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Hagel vote postponed in Senate

By Donna Cassata

Associated Press

Published: Wednesday, Feb. 6 2013 11:30 p.m. MST

FILE - In this Jan. 31, 2013, file photo Republican Chuck Hagel, a former two-term GOP senator from Nebraska and President Obama's choice for Defense Secretary, testifies before the Senate Armed Services Committee during his confirmation hearing on Capitol Hill in Washington. A Senate panel on Wednesday, Feb. 6, 2013, abruptly postponed a vote on Chuck Hagel's nomination to be defense secretary amid Republican demands for more information from President Barack Obama's nominee about his paid speeches and business dealings (AP Photo/J. Scott Applewhite, File)

Associated Press

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WASHINGTON — A Senate panel on Wednesday abruptly postponed a vote on Chuck Hagel's nomination to be defense secretary amid Republican demands for more information from President Barack Obama's nominee about his paid speeches and business dealings.

Sen. Carl Levin, D-Mich., the chairman of the Armed Services Committee, had hoped to vote on the nomination on Thursday during a separate hearing on Libya, but Levin issued a statement late Wednesday saying no vote would occur this week.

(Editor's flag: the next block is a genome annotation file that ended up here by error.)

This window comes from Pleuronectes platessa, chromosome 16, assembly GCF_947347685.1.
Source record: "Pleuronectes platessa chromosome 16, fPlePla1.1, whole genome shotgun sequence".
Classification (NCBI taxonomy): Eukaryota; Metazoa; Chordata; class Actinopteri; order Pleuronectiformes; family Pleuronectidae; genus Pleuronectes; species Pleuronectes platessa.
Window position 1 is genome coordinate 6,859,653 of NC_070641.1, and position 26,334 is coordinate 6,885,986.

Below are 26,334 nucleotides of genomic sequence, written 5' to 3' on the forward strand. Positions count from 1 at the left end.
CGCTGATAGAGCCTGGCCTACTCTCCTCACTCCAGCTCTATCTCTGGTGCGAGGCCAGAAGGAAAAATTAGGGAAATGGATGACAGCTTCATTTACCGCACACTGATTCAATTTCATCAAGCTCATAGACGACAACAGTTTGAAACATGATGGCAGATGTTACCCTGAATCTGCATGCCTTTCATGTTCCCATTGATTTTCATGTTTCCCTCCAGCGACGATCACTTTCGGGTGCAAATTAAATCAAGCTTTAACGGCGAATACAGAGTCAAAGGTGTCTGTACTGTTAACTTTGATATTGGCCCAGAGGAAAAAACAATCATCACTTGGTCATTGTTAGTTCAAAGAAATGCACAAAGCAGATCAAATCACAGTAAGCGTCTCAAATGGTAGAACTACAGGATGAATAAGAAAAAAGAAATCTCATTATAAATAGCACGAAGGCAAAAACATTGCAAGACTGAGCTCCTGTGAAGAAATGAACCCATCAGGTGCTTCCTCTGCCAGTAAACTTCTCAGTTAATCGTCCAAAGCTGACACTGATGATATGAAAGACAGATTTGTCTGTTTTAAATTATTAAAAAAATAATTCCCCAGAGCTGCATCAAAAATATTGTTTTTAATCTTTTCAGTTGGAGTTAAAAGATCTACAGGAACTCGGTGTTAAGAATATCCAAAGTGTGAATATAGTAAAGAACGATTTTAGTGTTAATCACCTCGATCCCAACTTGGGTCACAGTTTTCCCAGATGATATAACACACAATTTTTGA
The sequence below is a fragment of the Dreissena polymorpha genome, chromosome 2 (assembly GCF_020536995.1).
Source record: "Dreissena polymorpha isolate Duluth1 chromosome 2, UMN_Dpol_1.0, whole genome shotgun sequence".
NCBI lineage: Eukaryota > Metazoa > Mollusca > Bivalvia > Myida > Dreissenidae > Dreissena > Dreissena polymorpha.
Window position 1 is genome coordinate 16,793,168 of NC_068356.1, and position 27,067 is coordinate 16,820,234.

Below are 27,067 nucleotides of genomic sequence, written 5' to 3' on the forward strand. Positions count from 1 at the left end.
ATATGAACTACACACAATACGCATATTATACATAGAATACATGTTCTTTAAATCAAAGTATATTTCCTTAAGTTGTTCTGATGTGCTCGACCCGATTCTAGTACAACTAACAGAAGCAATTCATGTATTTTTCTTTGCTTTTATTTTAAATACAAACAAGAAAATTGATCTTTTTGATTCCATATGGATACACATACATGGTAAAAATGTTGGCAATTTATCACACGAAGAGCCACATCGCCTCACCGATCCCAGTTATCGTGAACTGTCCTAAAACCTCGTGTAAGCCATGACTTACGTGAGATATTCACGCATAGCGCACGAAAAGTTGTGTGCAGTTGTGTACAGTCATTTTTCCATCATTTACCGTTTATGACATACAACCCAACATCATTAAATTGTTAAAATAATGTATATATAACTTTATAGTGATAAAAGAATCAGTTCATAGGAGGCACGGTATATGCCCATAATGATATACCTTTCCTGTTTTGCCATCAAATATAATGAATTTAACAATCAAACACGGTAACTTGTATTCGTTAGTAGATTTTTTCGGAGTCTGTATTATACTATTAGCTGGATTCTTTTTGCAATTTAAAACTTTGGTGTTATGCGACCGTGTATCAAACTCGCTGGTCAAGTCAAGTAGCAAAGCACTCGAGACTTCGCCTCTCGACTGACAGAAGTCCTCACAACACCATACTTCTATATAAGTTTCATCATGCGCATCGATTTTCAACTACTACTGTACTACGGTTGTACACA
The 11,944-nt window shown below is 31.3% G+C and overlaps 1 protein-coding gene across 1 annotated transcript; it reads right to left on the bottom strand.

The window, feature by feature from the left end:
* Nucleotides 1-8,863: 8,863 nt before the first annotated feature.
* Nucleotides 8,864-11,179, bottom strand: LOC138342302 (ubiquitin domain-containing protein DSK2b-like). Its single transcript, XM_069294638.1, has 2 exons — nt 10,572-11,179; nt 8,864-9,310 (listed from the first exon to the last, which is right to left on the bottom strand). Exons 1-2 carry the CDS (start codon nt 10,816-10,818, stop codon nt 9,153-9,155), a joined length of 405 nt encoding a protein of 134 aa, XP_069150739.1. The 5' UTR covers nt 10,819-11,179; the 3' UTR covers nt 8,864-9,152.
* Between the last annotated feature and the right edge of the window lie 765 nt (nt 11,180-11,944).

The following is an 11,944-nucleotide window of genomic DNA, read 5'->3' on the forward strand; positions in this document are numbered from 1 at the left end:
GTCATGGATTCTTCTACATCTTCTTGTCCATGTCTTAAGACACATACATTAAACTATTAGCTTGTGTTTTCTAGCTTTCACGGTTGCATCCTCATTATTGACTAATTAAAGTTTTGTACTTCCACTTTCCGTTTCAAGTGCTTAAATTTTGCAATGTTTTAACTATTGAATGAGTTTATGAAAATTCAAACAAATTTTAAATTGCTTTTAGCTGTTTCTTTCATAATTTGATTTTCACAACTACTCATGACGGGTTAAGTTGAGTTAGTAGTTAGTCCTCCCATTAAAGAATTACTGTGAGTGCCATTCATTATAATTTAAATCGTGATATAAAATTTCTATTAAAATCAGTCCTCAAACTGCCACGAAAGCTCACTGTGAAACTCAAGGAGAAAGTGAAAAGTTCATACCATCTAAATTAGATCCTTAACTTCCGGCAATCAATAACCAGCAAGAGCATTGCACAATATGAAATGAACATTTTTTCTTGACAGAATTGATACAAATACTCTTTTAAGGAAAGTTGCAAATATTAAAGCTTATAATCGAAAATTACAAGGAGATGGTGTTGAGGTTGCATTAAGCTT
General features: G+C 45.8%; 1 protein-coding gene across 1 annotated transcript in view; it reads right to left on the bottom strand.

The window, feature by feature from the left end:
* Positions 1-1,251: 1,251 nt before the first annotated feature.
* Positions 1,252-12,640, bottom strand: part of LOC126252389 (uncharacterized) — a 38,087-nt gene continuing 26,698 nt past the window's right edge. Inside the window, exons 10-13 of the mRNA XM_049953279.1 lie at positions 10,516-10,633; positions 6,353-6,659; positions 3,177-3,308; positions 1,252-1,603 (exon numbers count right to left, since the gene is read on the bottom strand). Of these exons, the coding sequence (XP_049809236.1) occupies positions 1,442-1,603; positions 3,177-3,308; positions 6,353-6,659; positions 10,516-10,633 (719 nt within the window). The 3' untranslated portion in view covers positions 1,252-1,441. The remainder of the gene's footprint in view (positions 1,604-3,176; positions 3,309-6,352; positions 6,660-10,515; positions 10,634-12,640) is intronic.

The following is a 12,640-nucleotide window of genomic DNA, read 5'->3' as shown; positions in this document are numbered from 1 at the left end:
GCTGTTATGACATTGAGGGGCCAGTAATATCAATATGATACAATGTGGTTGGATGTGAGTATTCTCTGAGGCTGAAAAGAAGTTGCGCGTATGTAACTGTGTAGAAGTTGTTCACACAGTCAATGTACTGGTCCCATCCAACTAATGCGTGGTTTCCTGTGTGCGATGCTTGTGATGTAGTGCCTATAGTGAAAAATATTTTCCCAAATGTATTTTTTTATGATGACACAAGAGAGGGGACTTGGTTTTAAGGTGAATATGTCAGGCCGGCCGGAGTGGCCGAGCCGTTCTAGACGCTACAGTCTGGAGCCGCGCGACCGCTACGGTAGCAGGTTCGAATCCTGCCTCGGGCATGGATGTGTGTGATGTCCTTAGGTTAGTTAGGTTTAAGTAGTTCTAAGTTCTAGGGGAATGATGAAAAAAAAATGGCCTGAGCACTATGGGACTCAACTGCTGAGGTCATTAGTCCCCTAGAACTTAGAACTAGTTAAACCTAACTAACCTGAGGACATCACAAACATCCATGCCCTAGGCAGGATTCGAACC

"The committee's review of the nomination is not yet complete. I intend to schedule a vote on the nomination as soon as possible," Levin said.

Hours earlier, committee Republicans said they were dissatisfied with information Hagel provided the panel after his confirmation hearing last week, and no vote should occur. They focused on his speeches and affiliations with organizations such as the Atlantic Council, a nonpartisan public interest group.

Hagel, a former two-term Republican senator from Nebraska, faces strong opposition from his GOP ex-colleagues who question his past statements and votes on Israel, Iran and nuclear weapons. It was unclear whether the delay in the vote would derail the nomination or merely postpone action on Obama's choice to replace Defense Secretary Leon Panetta.

In a letter to Hagel, Republicans complained that he failed to answer several questions, including details on all compensation of more than $5,000 that he had received over the past five years. They also pressed him on his recent speeches, the groups he has addressed and their donors.

"The committee, and the American people, have a right to know if a nominee for secretary of defense has received compensation, directly or indirectly, from foreign sources," Senate Republicans wrote. "Until the committee receives full and complete answers, it cannot in good faith determine whether you should be confirmed as secretary of defense."

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